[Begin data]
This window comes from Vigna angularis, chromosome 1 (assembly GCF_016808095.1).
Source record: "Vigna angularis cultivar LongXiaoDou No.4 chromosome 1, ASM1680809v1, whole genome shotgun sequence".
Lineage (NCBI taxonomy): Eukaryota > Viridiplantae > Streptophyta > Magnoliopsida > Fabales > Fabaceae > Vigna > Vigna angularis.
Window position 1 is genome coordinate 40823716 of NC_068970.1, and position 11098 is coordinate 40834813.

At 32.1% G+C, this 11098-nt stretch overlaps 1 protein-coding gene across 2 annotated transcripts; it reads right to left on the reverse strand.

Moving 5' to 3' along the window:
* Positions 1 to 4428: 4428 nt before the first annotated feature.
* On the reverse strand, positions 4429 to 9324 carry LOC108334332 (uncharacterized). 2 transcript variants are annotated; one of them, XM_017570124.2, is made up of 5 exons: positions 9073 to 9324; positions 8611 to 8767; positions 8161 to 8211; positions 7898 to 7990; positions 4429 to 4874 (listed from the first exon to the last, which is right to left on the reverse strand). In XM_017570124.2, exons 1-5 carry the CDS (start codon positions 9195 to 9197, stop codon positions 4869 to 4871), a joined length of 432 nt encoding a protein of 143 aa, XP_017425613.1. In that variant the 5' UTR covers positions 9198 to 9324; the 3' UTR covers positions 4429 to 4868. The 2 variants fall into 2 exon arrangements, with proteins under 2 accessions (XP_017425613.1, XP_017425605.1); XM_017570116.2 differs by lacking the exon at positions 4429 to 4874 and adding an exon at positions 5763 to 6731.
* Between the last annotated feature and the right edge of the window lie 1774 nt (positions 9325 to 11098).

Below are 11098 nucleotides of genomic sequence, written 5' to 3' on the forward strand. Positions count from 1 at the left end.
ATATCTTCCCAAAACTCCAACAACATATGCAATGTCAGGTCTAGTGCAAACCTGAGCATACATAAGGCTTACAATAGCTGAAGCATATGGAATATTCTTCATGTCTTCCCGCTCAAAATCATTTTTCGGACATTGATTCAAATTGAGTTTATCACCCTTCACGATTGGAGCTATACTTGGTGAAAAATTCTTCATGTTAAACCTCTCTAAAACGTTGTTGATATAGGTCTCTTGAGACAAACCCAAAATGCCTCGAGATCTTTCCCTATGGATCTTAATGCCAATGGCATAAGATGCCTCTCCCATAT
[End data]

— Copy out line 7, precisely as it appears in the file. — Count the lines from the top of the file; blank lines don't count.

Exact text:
* Positions 1 to 4428: 4428 nt before the first annotated feature.